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Open Educational Resources (OER)

Introduction to basic OER concepts, how to find and incorporate them into your course, creating and modifying OER, and getting UofM training on OER

Evaluating OER

How to Evaluate OER

With all of the OER available, finding something should not be too hard. Determining whether what you found is the right OER for your needs is where you might need to put more time and effort. Use the questions below to help evaluate whether the OER you found is right for your course. 

"How to Find and Evaluate OER" by Abbey Elder is licensed under a CC BY 4.0 International license

How Do You Want to Use the OER? 

Before you search for OER, ask yourself what your goals are for the OER in your course. 

  • Consider whether you are looking for a textbook replacement, supplemental materials, assignments, or some combination of the above.
  • Ask yourself if you want a single OER that provides everything you are looking for or if are you open to using multiple different OER piecemeal.
  • Think about what multimedia elements, like video or interactive equations, you want out of the OER. 
  • Determine whether you have the interest, time, and energy to revise or remix an OER or need to find one you can use as it is. 

Does the OER Match Your Goals?

Once you know what you want out of an OER, ask yourself how well an OER matches with your needs and your students needs. 

  • Consider how the OER's coverage match up with your courses objectives. How much this matters will vary based on whether you want a single OER or will use multiple piecemeal and whether you are open to revising and remixing what you found. 
  • Evaluate the ancillary features, such as reading questions or assignment materials, and multimedia features  
  • Ensure the copyright licensing of OER allow for the 5R uses that you need.
  • Ask yourself how relevant will your students find the information and resources in the OER to their experiences and academic interests. This again will matter more or less depending on your openness to revise. 

What is the Quality of the OER?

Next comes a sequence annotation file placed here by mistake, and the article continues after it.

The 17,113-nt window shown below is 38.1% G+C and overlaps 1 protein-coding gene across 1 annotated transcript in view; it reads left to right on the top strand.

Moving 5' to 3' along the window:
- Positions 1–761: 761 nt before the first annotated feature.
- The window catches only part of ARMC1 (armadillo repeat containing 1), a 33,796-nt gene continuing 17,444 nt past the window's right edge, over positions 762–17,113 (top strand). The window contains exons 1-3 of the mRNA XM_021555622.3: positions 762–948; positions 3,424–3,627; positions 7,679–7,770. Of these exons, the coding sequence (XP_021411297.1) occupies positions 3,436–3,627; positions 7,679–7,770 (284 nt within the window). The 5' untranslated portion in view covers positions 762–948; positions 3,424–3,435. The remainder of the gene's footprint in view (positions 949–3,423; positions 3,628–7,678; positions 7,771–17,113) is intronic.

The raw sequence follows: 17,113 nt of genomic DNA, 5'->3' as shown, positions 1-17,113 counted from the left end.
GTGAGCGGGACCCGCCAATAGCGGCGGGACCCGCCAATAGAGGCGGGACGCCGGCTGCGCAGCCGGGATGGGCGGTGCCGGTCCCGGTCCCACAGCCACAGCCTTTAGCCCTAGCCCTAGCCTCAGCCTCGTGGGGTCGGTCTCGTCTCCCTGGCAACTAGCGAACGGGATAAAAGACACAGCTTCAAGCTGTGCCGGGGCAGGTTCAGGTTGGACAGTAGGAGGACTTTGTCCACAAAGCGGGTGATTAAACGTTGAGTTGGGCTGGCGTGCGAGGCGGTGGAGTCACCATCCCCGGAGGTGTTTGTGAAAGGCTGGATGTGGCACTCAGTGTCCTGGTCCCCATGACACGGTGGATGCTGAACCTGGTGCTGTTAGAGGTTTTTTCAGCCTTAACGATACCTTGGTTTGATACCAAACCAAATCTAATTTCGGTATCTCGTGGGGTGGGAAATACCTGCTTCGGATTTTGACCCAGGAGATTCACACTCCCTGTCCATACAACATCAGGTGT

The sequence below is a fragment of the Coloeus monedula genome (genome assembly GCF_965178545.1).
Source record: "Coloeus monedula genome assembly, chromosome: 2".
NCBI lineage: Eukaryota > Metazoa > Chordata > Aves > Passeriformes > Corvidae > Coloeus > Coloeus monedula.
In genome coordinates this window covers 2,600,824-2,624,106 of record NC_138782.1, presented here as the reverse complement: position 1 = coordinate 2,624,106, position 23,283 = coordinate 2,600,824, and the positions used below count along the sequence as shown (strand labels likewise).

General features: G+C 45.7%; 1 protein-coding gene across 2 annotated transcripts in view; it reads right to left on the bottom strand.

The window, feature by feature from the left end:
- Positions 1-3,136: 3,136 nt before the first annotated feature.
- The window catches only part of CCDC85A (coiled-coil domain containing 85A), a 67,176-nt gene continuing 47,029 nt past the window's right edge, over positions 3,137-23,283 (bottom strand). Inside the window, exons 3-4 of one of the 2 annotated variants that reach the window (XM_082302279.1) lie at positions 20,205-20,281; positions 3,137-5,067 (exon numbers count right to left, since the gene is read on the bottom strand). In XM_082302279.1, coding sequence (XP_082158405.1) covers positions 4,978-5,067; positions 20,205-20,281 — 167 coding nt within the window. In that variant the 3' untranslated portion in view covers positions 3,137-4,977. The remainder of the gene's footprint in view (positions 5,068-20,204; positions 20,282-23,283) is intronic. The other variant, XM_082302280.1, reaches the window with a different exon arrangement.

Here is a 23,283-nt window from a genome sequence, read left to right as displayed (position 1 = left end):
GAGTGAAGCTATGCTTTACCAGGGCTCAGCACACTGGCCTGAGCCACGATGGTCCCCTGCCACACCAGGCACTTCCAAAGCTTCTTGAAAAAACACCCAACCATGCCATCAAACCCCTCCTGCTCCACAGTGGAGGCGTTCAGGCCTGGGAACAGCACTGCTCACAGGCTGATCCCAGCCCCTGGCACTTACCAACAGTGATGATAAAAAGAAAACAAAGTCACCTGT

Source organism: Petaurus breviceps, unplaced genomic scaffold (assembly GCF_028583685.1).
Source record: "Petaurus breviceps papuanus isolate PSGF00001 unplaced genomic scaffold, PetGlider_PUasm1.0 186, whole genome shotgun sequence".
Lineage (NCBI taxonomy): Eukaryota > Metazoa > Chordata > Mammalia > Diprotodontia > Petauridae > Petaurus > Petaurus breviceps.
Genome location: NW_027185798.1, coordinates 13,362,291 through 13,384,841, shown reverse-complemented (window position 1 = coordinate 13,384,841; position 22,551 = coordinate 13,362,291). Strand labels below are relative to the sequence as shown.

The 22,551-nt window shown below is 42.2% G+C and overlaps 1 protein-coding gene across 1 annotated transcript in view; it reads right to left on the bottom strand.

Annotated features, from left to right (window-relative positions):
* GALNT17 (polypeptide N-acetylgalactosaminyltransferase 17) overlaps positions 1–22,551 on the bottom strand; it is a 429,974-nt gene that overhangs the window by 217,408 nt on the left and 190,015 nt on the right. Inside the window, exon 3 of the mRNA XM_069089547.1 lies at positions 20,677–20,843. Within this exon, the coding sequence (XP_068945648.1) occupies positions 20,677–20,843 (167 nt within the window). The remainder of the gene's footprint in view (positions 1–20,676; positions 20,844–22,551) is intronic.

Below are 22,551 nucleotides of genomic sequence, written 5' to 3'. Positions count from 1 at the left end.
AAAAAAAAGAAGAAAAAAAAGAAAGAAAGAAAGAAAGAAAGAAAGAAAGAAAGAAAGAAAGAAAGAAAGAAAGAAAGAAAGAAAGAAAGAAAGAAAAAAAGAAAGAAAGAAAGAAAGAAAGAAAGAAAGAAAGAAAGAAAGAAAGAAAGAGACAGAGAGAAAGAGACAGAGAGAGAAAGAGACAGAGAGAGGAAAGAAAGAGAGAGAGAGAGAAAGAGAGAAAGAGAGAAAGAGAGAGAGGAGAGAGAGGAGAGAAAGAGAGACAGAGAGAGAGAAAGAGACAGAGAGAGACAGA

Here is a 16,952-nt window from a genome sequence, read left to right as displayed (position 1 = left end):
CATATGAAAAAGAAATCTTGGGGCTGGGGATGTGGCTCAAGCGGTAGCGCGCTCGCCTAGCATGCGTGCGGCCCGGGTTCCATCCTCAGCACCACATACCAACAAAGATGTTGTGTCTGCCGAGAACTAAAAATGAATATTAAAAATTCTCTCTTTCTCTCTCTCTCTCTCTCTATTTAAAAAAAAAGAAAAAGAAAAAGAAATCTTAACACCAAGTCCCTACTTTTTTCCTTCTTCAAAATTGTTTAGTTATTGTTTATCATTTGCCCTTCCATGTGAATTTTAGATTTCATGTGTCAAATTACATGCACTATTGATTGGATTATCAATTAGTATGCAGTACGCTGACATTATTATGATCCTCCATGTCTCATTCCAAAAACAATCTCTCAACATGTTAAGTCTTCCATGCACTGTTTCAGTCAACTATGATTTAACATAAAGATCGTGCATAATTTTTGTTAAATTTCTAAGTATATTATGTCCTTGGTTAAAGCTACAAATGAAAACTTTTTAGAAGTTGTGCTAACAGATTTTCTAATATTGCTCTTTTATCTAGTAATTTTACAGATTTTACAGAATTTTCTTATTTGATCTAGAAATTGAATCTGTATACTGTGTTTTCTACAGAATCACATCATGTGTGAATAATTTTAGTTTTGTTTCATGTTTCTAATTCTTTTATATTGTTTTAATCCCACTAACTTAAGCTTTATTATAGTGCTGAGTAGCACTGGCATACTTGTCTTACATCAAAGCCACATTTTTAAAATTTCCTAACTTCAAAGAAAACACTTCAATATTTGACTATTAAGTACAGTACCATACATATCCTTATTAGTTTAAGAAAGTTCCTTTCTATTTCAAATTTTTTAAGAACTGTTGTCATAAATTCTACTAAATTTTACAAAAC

Evaluating the quality of an OER isn't that different from evaluating textbooks or materials from traditional publishers, but there are some resources that can help you out. 

  • Look to see if where you found the OER includes reviews of the OER. 
  • When you are looking over an OER yourself, consider using a rubric to help you evaluate. There are a number of rubrics available at the bottom of this page. 

How Usable is the OER?

Finally, ask yourself questions about the experience students will have using the OER. 

  • Ask how you will make the OER available to students, such as by incorporating it into Canvas.
  • Consider the technical requirements for students to use the OER.
    • Will students need any specific software to use the OER?
    • Do students need a constant internet access to use the OER or can it be downloaded to use offline?
    • Will students need to create an account?
    • What devices will the OER work best on? Is is mobile friendly? Will students need a laptop or desktop for a good experience?
  • Evaluate how accessible the OER is for students with different types of disabilities. 

Evaluation Rubrics

This guide was created by Dr. Meredith Heath Boulden on behalf of the University of Memphis Libraries and is licensed under a Creative Commons Attribution-NonCommercial 4.0 International License    unless otherwise noted. This guide is currently maintained by Carl Hess